This means the student has mastered the basics of the art and is now ready for a more advanced form of training. The student who continues training will now receive “Dan” ranks or degrees of black belt as he progresses

Black belt shows that the person wearing it has mastered all the skills and the ability to perform as well as teach all of the basic techniques. At this level, the student poses a great ability within him/her to enlighten others with his knowledge. It is not the final level, it is not the end, and it is not a final achievement. Instead, it is a brand-new beginning – practitioners have now learned the basics and are ready to venture out into the world and find ways to further grow.


Practical / creative level
This is a very important level in training, which should be undertaken in serious, responsible and mature frame of mind.
By now, the brown belt should be very strong and very comfortable in the execution of all techniques, whilst continuing to strive to achieve ever higher levels of skill.
In sparring, the ability to control a junior opponent through timing, distance control and sensitivity, should be highly developed.

Junior students tend to feel that they can trust the brown belt and the brown belt should respect that trust through honesty, integrity, and loyalty.
You must constantly take a step back and look at yourself, make sure you are in control of the personality and the contents and prejudices of the mind; & not vice versa.
Every brown belt must brace himself with a brave heart and a will of iron, have faith in the beauty of the unknown that lies ahead.

Improvements in own technique are gained through participation in tournaments. Through that, one can then truly see if one’s training has been effective.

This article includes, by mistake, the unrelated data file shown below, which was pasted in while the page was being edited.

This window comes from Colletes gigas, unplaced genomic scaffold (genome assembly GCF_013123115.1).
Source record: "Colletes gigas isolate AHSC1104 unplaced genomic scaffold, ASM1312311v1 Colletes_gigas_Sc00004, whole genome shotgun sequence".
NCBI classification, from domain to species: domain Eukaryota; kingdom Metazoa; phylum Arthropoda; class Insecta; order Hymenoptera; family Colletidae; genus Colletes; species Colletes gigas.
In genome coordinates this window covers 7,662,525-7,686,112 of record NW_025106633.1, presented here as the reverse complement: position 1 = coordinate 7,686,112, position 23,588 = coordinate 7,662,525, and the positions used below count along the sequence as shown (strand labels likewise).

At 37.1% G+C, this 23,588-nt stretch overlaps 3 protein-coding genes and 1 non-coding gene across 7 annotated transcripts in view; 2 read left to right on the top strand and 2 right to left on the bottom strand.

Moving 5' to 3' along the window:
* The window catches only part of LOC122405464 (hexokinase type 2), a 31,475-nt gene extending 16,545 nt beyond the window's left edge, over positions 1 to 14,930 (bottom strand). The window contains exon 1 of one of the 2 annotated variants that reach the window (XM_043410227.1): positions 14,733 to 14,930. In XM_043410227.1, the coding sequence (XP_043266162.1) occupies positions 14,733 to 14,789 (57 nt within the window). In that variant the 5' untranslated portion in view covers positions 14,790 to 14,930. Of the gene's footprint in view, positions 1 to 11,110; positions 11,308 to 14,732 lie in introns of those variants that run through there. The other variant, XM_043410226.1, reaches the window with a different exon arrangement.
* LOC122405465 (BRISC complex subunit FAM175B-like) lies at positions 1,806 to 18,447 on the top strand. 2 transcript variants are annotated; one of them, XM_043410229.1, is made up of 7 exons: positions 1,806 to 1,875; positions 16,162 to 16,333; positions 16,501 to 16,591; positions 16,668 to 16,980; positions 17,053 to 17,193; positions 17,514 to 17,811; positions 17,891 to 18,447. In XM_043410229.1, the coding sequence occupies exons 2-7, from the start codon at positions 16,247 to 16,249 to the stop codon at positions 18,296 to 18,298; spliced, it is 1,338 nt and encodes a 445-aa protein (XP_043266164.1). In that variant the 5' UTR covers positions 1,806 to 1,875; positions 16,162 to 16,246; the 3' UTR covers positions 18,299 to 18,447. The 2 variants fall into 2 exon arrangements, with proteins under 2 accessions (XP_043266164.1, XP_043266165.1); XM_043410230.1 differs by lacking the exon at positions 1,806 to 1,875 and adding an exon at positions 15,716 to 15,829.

All too often, the brown belt becomes complacent at brown belt, satisfied with being at the top of the junior grades.
Be aware of this and learn to overcome through continuous hard training and moving on to the next belt level.
Do not stop your Kyokushin Karate training path here.

(Belts description is cited from “The Budo Karate of Mas Oyama” written by former student and interpreter to Sosai Masutatsu Oyama, Cameron Quinn)


Emotion/Sensitivity Level

Green is first level of the senior colours.

The green belt is now more aware of his unique discriminating intelligence and the importance of benevolence and compassion. He would realize that power without wisdom and compassion is destructive, dangerous and callous. Just as Sosai states: strength without justice is violence; justice without strength is impotence.

The green belt would, by now have excellence in all his basic techniques, basic movement patterns, and be able to deliver all required kata. He learns to combine his technique with speed and strength that has been developed through hard training.

At this level, all green belts should work on the power aspect of karate. Kyokushin is power karate. The green belt should be able to demonstrate this power.

Sensitivity and timing- one must learn to feel the opponent’s intentions and balance, and how to time the use of techniques for maximum effect. You should also look into advanced technical concepts and methods; finds personal likes which you will begin to adopt into your own karate.

Remember, actions are reflexes, not premeditated moves. A technique happens naturally, without thought.